Spanning over 7,500 square miles in six eastern Idaho counties and adjacent to internationally acclaimed Yellowstone and Grand Teton National Parks, Yellowstone Teton Territory boasts majestic mountains, grand vistas, a fabulous array of wildlife, plunging canyons, spectacular waterfalls and quaint communities.
Unique environmental and ecological habitats coupled with outstanding year-round activities place this Greater Yellowstone Ecosystem at or near the top on bucket lists as the premier destination for tourists and recreational enthusiasts from all corners of the globe.
Whether it’s a three-day adventure or a week-long experience this region offers a lifetime of memories for anglers seeking trophy Yellowstone Cutthroat trout, for hikers and climbers intent on scaling breath-taking peaks and for trail riders retracing the trails blazed by Jim Bridger, Kit Carson and a host of other early-American frontiersmen, explorers and fur trappers.
With such a large geographical area to explore and with so many options from which to choose, where to start and what to see and to do are the biggest decisions; however, this sample circular itinerary, which can start in any community, includes a variety of sight-seeing opportunities, many cultural and historical stops as well as a number of outdoor recreation and adventure choices.
Eastern Idaho’s largest city presents an extensive selection of venues appealing to all age groups and interests. Begin the day at the Museum of Idaho for a tour of exhibits, some of which are hands-on and all are educational. Another stop sure to attract the fascination of the kids is the Tautphaus Park Zoo.
A leisurely walk along the Greenbelt and the Falls followed by lunch at one of the popular eateries in the historic downtown district will energize you for a casual walking tour of the Colonial Theater, the Willard Arts Center or the Eagle Rock Art Museum.
A 15-minute drive up Highway 20 north of Idaho Falls to Rigby brings visitors to the Philo Farnsworth TV and Pioneer Museum. Surprisingly, this little-known agricultural community is the birthplace of television, and in addition to marveling at the world’s first TV sets, visitors also can view an assortment of eclectic antiques dating back to the turn of the 20th century.
Next up is a tourist favorite, Yellowstone Bear World. Idaho’s number one wildlife attraction is just a short jaunt up the road, and the drive-thru tour covering over 200 acres presents bears, bison, elk, deer and mountain goats, all viewed from the comfort of your car. This attraction also provides a thrill for kids who can pose for pictures and bottle-feed the bear cubs.
From the excitement of being up close and personal with wildlife, it’s on to Rexburg, “America’s Family Community,” and the Legacy Flight Museum where you can climb into the cockpits of the Mormon Mustang and a P-63 Kingcobra. If you are lucky, you may catch an air show and can even buy a ride in one of the planes.
The Idaho Centennial Carousel, one of this country’s few wooden carousels still in working condition, is another must see and ride experience. The hand-crafted horses date back to the early 1920s, and kids always enjoy the thrill of a ride timed to the pipe organ music.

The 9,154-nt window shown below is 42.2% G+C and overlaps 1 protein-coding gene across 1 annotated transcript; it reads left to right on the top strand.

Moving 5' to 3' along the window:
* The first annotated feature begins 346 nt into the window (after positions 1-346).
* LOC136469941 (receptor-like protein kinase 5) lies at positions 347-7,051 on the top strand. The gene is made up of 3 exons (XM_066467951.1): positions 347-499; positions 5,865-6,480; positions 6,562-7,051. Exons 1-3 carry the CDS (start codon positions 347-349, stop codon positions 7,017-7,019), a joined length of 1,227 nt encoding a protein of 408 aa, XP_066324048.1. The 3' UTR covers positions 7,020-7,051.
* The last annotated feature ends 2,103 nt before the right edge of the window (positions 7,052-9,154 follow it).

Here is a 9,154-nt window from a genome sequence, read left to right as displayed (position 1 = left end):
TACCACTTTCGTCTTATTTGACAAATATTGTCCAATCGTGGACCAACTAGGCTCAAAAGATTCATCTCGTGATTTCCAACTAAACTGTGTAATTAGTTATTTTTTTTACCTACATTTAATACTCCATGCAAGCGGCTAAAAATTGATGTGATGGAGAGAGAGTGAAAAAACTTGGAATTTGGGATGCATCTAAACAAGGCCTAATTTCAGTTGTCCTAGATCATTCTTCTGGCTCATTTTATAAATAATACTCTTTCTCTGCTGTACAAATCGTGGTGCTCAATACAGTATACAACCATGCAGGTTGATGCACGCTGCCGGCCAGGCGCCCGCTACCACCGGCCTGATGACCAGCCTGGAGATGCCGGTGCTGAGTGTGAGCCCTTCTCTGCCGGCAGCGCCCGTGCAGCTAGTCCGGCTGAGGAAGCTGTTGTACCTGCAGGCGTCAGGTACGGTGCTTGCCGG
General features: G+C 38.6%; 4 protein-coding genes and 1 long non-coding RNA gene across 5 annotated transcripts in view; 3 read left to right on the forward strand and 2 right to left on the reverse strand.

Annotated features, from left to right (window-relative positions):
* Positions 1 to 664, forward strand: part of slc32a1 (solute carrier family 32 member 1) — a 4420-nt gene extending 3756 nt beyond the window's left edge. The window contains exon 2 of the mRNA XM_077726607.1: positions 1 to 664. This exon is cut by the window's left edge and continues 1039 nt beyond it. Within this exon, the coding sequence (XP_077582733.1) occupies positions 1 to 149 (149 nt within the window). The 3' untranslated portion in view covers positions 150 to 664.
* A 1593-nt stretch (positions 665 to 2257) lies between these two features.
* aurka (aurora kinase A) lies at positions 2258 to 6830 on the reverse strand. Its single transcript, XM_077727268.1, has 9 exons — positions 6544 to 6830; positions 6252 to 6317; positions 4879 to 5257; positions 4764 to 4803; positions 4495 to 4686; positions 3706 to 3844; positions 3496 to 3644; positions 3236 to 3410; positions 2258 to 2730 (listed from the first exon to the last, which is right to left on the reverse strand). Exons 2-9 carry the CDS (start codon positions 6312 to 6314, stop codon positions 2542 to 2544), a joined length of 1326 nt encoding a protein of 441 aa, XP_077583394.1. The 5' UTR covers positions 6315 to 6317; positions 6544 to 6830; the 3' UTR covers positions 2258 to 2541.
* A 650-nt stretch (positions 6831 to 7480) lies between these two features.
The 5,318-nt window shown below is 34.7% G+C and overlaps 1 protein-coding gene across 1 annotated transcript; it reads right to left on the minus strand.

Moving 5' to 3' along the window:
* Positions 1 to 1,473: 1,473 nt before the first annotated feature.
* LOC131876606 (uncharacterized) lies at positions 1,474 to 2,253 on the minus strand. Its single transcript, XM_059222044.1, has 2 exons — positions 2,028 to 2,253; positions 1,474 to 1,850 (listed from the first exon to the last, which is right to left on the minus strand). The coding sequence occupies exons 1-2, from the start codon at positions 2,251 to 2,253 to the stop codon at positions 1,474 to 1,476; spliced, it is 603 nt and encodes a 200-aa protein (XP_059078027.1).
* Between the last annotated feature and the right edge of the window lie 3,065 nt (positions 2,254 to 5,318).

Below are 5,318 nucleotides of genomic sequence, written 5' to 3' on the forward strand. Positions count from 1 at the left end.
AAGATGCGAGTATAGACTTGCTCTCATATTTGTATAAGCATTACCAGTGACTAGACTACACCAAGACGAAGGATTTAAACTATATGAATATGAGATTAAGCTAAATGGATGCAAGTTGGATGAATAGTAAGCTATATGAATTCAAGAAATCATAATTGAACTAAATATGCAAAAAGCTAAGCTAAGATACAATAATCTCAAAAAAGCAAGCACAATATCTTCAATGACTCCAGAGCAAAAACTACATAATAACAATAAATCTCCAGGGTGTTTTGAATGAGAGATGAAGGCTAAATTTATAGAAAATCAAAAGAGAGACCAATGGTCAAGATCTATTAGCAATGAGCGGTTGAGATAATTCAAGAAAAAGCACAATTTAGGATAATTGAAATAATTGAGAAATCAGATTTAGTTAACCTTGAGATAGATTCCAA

Exhibits featuring Mountain Men, including Richard “Beaver Dick” Leigh and his Shoshone wife, Jenny, are the main attractions at the Museum of Rexburg. Leigh and his squaw helped explore Teton Valley, Idaho and Jackson Hole, Wyoming.
The best “living sand dunes” of the intermountain west start about eight miles west of St. Anthony and stretch for 41,000 acres, offering dune buggy and ATV enthusiasts unparalleled thrills and excitement. These white rolling hills of sand range in height up to 400 feet above the 4,900-foot valley floor and stretch about 35 miles in length and from one to five miles in width.
On the way from Rexburg to the dunes, be sure to stop at the original site of Fort Henry, a fur trapper’s camp built in 1810.
Treat the family to a refreshing old-fashioned root beer float and curbside service.
After navigating the sand dunes, you will be parched, so the next stop on your adventure is in nearby Ashton where you can time travel back to the 1950’s and treat the family to a refreshing old-fashioned root beer float and curbside service at the Frostop Drive In.
Be sure to pick up a loaf of bread next door at Dave’s Jubilee Market so you can feed the famous giant fish at Warm River, and after the amazing feeding frenzy, continue north on the Mesa Falls Scenic Byway to Mesa Falls, one of the Caribou-Targhee National Forest’s most photographed water features.
The cascades of the Upper and Lower Falls can be viewed and photographed from walk ways and the wooden boardwalks, and the staff at the site’s visitor center and gift shop in the historic lodge can provide more information about the surrounding flora and fauna.
As an exciting day draws to a close with Mesa Falls in your rearview mirror, there may be enough daylight for a stopover at Harriman State Park before journeying on to Island Park as you wend your way to Yellowstone National Park.
The eruption of Old Faithful Geyser, the crown jewel of Yellowstone National Park, always draws oohs and ahs as shutter bugs click away furiously to capture the blasts of steam which can reach from 90 to 180 feet. It is not the biggest or most regular geyser in Yellowstone, but it is the biggest regular geyser.